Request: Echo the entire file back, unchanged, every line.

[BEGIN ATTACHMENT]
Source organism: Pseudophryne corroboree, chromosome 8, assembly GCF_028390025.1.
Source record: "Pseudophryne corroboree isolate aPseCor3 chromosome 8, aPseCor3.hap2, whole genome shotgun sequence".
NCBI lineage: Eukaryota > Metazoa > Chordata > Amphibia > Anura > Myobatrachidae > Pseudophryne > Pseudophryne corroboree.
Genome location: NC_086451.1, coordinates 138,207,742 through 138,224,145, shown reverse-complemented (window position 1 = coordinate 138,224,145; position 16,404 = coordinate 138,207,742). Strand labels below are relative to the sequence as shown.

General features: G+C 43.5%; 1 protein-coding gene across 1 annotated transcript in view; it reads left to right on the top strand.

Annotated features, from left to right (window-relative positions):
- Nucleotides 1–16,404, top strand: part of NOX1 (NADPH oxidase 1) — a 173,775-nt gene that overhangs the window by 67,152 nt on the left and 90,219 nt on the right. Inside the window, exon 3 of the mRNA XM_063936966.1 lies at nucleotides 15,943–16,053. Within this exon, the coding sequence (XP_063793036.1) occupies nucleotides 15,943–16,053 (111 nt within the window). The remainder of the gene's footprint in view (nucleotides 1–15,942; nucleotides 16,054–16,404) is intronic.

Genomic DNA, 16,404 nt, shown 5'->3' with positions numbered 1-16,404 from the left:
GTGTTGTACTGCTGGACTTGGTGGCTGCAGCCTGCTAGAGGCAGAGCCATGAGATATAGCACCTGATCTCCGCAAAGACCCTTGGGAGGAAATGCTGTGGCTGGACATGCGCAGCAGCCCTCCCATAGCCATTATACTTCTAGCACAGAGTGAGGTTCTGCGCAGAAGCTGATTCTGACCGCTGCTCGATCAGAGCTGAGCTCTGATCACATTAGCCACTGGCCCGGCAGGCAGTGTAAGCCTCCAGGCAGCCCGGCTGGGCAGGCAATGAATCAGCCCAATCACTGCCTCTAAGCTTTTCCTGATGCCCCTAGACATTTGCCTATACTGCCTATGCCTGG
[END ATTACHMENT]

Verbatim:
Source organism: Pseudophryne corroboree, chromosome 8, assembly GCF_028390025.1.
Source record: "Pseudophryne corroboree isolate aPseCor3 chromosome 8, aPseCor3.hap2, whole genome shotgun sequence".
NCBI lineage: Eukaryota > Metazoa > Chordata > Amphibia > Anura > Myobatrachidae > Pseudophryne > Pseudophryne corroboree.
Genome location: NC_086451.1, coordinates 138,207,742 through 138,224,145, shown reverse-complemented (window position 1 = coordinate 138,224,145; position 16,404 = coordinate 138,207,742). Strand labels below are relative to the sequence as shown.

General features: G+C 43.5%; 1 protein-coding gene across 1 annotated transcript in view; it reads left to right on the top strand.

Annotated features, from left to right (window-relative positions):
- Nucleotides 1–16,404, top strand: part of NOX1 (NADPH oxidase 1) — a 173,775-nt gene that overhangs the window by 67,152 nt on the left and 90,219 nt on the right. Inside the window, exon 3 of the mRNA XM_063936966.1 lies at nucleotides 15,943–16,053. Within this exon, the coding sequence (XP_063793036.1) occupies nucleotides 15,943–16,053 (111 nt within the window). The remainder of the gene's footprint in view (nucleotides 1–15,942; nucleotides 16,054–16,404) is intronic.

Genomic DNA, 16,404 nt, shown 5'->3' with positions numbered 1-16,404 from the left:
GTGTTGTACTGCTGGACTTGGTGGCTGCAGCCTGCTAGAGGCAGAGCCATGAGATATAGCACCTGATCTCCGCAAAGACCCTTGGGAGGAAATGCTGTGGCTGGACATGCGCAGCAGCCCTCCCATAGCCATTATACTTCTAGCACAGAGTGAGGTTCTGCGCAGAAGCTGATTCTGACCGCTGCTCGATCAGAGCTGAGCTCTGATCACATTAGCCACTGGCCCGGCAGGCAGTGTAAGCCTCCAGGCAGCCCGGCTGGGCAGGCAATGAATCAGCCCAATCACTGCCTCTAAGCTTTTCCTGATGCCCCTAGACATTTGCCTATACTGCCTATGCCTGG